IDEAS home Printed from
   My bibliography  Save this article

The social context of health selection: a longitudinal study of health and employment


  • McDonough, Peggy
  • Amick, Benjamin C.


Health selection out of the labour force has received considerable attention by analysts attempting to disentangle the "true" biological dimensions of ill-health from its social meaning. Rejecting this dualistic separation, we argue that the effect of health on labour force participation is an inherently social process reflecting differential access to material and symbolic rewards that are structured by social position. Using longitudinal data from the US-based Panel Study of Income Dynamics, we examine the extent to which structural arrangements, including those designated by gender, race, education and age, differentially affect the risk of a labour market exit when health is compromised. Individuals employed at entry into the study (from 1984 - 1990) were followed for the duration of the study or until they left the labour force. Analyses were stratified by gender and age (25-39 and 40-61 years at baseline). We found suggestive evidence that the hazard of labour market exit in the context of perceived ill-health depended on gender, race and education, but in ways that were not constant across each of these social positions. For example, men may be more vulnerable to the labour market effects of poor health, but only in the younger group, black men were less likely to leave the labour force than white men, and education mattered, but only among younger women and older men. While these patterns may reflect differential access to disability pensions or other work-related benefits, we suggest that a more detailed analysis of trajectories of health and employment, as well as the meaning of health states, would be useful in further elucidating the social dimensions of health selection.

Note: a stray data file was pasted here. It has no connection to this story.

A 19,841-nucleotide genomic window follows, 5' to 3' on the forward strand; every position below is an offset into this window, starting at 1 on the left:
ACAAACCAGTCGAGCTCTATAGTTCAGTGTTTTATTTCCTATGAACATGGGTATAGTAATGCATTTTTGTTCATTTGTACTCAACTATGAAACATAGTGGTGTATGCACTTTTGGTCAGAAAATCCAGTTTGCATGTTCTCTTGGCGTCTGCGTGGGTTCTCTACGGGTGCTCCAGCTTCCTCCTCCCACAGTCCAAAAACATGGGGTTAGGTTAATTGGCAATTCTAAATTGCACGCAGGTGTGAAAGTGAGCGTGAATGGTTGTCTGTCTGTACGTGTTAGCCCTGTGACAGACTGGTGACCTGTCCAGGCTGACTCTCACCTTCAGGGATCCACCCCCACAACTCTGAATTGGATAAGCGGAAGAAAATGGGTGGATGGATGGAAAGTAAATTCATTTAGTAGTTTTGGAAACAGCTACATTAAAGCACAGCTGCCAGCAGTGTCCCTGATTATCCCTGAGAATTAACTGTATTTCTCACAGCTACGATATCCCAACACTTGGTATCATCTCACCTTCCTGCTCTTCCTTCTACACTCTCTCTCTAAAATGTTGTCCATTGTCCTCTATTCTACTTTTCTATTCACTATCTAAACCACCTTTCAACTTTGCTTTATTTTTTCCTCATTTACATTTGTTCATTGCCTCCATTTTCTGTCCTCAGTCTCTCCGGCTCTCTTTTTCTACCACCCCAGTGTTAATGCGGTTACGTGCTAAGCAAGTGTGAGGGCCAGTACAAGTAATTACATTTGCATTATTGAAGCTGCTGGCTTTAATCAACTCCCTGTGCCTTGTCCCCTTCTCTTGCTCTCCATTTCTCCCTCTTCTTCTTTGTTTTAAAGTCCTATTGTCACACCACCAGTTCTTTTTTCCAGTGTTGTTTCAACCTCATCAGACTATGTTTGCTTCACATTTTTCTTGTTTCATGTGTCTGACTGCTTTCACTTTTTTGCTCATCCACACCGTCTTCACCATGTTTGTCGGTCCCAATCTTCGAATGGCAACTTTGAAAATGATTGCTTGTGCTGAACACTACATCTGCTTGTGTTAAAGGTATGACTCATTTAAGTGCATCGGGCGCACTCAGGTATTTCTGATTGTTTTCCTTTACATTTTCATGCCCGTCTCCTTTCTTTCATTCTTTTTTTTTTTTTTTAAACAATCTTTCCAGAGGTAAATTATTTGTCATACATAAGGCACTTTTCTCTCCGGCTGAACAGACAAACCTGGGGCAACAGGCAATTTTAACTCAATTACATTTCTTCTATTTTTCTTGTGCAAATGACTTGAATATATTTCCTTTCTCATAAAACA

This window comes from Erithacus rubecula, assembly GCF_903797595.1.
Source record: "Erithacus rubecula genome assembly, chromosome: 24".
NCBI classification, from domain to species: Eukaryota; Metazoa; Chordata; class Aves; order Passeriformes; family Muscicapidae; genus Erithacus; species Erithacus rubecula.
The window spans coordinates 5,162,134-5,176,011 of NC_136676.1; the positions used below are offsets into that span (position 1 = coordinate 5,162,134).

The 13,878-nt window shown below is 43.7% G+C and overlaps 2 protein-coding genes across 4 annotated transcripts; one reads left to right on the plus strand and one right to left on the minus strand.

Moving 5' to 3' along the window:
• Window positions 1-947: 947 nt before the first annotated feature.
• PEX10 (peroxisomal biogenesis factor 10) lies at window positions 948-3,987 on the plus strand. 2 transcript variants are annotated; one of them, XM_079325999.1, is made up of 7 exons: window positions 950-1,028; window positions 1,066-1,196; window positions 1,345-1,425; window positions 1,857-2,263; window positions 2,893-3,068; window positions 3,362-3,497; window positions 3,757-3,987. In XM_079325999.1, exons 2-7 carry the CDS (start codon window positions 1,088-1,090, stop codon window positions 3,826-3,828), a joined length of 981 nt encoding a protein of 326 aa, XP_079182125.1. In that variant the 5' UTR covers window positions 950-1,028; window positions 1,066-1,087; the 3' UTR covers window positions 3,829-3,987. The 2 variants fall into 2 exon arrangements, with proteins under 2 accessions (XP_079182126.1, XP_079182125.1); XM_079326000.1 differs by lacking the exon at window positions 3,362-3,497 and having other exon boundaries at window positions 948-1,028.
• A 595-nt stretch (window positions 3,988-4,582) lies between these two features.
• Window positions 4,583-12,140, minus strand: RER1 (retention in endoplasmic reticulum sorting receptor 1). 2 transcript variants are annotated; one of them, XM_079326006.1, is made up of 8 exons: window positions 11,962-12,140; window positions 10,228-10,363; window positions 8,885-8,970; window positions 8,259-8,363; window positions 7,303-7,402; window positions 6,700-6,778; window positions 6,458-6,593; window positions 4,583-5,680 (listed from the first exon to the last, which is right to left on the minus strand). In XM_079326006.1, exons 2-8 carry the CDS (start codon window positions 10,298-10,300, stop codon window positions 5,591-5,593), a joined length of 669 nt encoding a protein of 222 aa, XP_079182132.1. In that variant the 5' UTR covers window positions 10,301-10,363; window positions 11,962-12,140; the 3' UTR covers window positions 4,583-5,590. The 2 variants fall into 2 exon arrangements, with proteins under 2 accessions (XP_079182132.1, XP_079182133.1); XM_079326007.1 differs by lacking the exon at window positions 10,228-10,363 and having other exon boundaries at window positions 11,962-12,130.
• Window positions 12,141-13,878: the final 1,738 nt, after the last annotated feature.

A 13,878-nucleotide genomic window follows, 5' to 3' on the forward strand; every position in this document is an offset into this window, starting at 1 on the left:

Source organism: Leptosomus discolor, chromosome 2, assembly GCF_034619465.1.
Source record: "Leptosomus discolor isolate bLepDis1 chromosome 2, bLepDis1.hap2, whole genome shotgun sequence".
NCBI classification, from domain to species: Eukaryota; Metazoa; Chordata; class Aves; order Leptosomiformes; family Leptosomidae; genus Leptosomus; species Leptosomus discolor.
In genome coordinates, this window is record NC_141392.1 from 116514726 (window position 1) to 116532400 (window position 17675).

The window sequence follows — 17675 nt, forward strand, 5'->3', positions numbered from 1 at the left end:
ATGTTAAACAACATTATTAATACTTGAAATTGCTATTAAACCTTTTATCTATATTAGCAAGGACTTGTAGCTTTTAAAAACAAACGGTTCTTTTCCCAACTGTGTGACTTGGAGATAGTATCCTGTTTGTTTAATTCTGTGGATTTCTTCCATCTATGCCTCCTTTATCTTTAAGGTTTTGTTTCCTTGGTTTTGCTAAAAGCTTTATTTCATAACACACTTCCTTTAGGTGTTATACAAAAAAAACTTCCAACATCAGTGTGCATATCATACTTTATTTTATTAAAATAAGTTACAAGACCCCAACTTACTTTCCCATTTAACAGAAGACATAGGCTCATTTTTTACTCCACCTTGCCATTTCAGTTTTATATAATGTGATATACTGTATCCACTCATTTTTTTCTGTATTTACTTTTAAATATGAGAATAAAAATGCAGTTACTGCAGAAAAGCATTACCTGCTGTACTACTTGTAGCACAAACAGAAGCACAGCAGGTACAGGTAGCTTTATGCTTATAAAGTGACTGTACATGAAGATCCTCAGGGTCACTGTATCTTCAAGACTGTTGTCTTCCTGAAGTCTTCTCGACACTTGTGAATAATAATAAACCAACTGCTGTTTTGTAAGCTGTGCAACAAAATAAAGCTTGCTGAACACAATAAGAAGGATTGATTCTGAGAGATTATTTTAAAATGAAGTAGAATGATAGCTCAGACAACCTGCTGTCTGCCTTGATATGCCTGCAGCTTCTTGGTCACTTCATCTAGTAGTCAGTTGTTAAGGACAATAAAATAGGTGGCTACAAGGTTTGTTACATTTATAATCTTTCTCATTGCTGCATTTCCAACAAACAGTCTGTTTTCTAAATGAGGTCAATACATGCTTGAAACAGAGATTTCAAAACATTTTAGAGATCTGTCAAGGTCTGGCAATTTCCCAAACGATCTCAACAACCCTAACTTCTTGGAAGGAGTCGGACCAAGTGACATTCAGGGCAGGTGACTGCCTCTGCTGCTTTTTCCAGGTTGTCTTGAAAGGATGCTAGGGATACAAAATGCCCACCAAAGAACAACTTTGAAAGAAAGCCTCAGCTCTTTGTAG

Suggested Citation

  • McDonough, Peggy & Amick, Benjamin C., 2001. "The social context of health selection: a longitudinal study of health and employment," Social Science & Medicine, Elsevier, vol. 53(1), pages 135-145, July.
  • Handle: RePEc:eee:socmed:v:53:y:2001:i:1:p:135-145

    Download full text from publisher

    File URL:
    Download Restriction: Full text for ScienceDirect subscribers only

    As the access to this document is restricted, you may want to search for a different version of it.


    Citations are extracted by the CitEc Project, subscribe to its RSS feed for this item.

    Cited by:

    1. Weden, Margaret M & Astone, Nan M & Bishai, David, 2006. "Racial, ethnic, and gender differences in smoking cessation associated with employment and joblessness through young adulthood in the US," Social Science & Medicine, Elsevier, vol. 62(2), pages 303-316, January.
    2. Myung Ki & Yvonne Kelly & Amanda Sacker & James Nazroo, 2013. "Poor health, employment transitions and gender: evidence from the British Household Panel Survey," International Journal of Public Health, Springer;Swiss School of Public Health (SSPH+), vol. 58(4), pages 537-546, August.
    3. Cathy J. Bradley & David Neumark & Zhehui Luo & Heather L. Bednarek, 2007. "Employment-contingent health insurance, illness, and labor supply of women: evidence from married women with breast cancer," Health Economics, John Wiley & Sons, Ltd., vol. 16(7), pages 719-737.